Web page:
Health care ironies

Nobody – not even medical personnel – are immune to our screwball health care system.

First of all, we have the story from the Peoria Journal Star about how OSF Healthcare is cutting compensation for its employees because of the swelling ranks of unemployed – and therefore uninsured – patients using its emergency room.

And then a different story on a more personal note – I’ve talked to a local doctor who was essentially laid off from a local health care system. The biggest concern for this doctor is finding a new job with health insurance coverage for the doctor and the family. Our employer-based health care system strikes again.

What’s in it for Peoria in health care reform?

So, President Obama spent his press conference the other night trying to convince America that health care reform is essential and important for everyone. The New York Times reports that he had mixed results. I don’t think that’s too unexpected. It just illustrates how critical health care is to people’s lives and sense of security and well-being. Nobody wants to lose what they have.

But it’s important to keep in mind the alternative to health care reform. Steven Pearlstein from the other day in the Washington Post:

Among the range of options for health-care reform, there’s one that is sure to raise your taxes, increase your out-of-pocket medical expenses, swell the federal deficit, leave more Americans without insurance and guarantee that wages will remain stagnant.

That’s the option of doing nothing, letting things continue to drift as they have for the past two decades as we continue to search in vain for the perfect plan that would let everyone have everything they want and preserve everything they already have while getting someone else to pay for it.

By the way, President Obama seemed to lift these words straight into his presentation, or Pearlstein got it from talking to the administration. From a CBS transcript:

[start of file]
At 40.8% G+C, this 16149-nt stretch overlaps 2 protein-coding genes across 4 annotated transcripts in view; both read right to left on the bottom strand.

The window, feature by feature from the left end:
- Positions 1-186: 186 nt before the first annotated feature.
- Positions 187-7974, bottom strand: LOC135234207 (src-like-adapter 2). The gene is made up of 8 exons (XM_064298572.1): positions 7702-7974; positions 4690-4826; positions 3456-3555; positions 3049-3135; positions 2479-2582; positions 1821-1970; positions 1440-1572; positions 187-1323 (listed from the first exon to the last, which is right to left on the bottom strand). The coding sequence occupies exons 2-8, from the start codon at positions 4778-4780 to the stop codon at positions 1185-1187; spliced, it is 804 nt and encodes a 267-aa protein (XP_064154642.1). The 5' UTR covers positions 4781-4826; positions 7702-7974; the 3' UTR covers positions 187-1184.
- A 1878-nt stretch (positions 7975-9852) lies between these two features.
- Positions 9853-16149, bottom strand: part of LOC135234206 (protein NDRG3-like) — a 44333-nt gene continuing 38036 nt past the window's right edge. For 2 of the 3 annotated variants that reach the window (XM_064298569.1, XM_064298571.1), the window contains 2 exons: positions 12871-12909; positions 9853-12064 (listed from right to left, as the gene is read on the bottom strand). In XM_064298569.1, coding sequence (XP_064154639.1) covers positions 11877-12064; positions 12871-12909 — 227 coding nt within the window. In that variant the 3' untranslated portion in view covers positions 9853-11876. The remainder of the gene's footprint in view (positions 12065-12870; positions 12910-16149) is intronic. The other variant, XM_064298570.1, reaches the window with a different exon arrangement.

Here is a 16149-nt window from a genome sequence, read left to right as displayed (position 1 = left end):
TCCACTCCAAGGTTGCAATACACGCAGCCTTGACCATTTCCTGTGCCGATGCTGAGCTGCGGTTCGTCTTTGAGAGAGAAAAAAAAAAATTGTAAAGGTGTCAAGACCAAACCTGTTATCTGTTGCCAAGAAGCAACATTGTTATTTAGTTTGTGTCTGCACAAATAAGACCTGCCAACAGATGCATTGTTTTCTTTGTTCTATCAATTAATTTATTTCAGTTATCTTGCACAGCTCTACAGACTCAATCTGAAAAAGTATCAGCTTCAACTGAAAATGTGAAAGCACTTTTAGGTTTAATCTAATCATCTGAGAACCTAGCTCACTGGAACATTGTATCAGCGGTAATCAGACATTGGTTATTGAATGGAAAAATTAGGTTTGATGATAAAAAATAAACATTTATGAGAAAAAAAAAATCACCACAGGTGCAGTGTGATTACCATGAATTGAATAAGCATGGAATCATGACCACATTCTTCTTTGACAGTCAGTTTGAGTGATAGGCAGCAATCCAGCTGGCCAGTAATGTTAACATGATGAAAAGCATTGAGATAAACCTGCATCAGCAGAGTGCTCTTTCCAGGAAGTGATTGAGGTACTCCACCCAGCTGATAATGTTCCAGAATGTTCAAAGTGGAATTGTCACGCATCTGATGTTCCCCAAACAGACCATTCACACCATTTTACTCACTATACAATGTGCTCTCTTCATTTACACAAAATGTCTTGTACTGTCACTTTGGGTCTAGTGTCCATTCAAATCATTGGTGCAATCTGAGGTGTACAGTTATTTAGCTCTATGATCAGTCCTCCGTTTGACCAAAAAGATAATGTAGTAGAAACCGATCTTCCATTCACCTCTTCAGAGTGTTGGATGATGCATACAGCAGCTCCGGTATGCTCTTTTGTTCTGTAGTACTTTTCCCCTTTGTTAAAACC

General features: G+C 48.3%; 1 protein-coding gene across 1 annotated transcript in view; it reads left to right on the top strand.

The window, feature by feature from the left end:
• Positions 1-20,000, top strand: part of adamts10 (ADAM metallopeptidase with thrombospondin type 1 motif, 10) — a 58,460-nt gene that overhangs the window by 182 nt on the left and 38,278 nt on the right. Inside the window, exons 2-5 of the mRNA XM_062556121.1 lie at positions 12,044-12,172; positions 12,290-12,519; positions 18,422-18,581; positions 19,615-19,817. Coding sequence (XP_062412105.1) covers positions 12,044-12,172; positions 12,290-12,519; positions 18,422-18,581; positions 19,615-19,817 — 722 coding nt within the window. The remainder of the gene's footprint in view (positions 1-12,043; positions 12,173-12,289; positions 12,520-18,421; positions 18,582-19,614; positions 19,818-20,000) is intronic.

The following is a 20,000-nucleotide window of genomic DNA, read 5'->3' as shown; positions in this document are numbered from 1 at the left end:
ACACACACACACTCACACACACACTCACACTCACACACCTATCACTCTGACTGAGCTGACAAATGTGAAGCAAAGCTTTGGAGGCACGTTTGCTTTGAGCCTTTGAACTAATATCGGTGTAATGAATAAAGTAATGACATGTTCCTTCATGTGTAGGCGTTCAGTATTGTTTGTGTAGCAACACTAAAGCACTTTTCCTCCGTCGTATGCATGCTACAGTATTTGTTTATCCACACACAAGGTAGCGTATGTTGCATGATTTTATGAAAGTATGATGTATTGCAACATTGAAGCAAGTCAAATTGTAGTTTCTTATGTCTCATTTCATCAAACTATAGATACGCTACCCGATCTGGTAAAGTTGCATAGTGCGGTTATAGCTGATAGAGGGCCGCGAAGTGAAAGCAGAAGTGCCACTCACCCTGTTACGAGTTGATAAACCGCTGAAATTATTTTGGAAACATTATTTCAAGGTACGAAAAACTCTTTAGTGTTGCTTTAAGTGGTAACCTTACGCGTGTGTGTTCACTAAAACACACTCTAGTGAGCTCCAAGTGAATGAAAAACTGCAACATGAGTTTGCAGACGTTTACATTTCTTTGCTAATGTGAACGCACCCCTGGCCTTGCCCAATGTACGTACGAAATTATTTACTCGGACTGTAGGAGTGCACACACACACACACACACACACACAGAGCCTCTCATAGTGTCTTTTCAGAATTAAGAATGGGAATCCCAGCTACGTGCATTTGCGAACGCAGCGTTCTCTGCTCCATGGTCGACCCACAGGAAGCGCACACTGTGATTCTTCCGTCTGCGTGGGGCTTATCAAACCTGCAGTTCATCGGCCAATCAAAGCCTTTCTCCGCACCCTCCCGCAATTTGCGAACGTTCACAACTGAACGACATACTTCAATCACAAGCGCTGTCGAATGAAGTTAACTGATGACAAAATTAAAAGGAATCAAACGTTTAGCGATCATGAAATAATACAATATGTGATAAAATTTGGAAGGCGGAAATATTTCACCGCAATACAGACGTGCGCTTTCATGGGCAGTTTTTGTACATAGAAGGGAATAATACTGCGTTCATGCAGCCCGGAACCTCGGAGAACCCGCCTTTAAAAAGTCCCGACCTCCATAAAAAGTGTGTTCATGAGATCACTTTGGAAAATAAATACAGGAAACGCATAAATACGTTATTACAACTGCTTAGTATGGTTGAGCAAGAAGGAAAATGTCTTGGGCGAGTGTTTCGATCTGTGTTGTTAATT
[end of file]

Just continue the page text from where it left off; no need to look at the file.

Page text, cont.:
Just a broader point — if somebody told you that there is a plan out there that is guaranteed to double your health care costs over the next 10 years, that’s guaranteed to result in more Americans losing their health care, and that is by far the biggest contributor to our federal deficit. I think most people would be opposed to that. Well, that’s the status quo. That’s what we have right now.

But even that’s a bit abstract. Now, we have a concrete example of what can happen to people in Peoria without expanded health insurance, and from a medical system no less. From the Peoria Journal Star we learn that OSF Healthcare System is freezing wages and cutting compensation. Spokesperson Jim Farrell tells us why:

Farrell said the changes are in response to a dramatic increase in uninsured patients being served at the hospital amid high unemployment and a struggling economy.

So, at least in this case, a lack of universal health insurance means that OSF employees go without raises, lose bonuses, and lose paid vacation days.

As for everybody else, take a look at David Leonhardt’s great piece in the New York Times the other day trying to come up with numbers for how much everyone is overpaying for American medical care.

And to finish on a Peoria note, a (supposed) native son is featured in an article in the Onion!

Karl Rove in Peoria

So, Karl Rove came to Peoria to speak. I applaud everyone who turned out to protest.

What was most interesting to me is, though, is this: I moved here about a year-and-a-half ago. I have read the Peoria Journal Star almost every day, including the stories and columns by the designated political reporters.

But I learned more about the politics of the Peoria area from the stories that came out surrounding this event than anything else during all that time, and that includes election coverage. Here’s one of the articles.

We have labor leaders criticizing business leaders. We have people naming names and laying blame. We have various agencies and elected officials all pointing fingers. Wow.

So, what was it? Does the Employee Free Choice Act really drive divisions that deep? Was it the fact that the oh-so-delightful Karl Rove was involved?

I’m not sure, but I’m sure glad he came. At least now I understand the clans, fissures, and issues of Peoria politics a bit better.

Two new data points on Peoria’s economy

The Peoria Journal Star has two articles today with measures of Peoria’s economy. They both appeared in the print edition, but I couldn’t find them online.

In the first, Manpower Inc. has released the result of a survey that shows area employers plan to keep roughly the same number of workers between April and June. That’s a sign of stability in the local job market, which is undoubtedly a good thing. But it’s important to remember that job quantity is one thing, while job quality is quite another. I wonder if the new jobs being created will have wages and benefits that are comparable to the jobs being lost.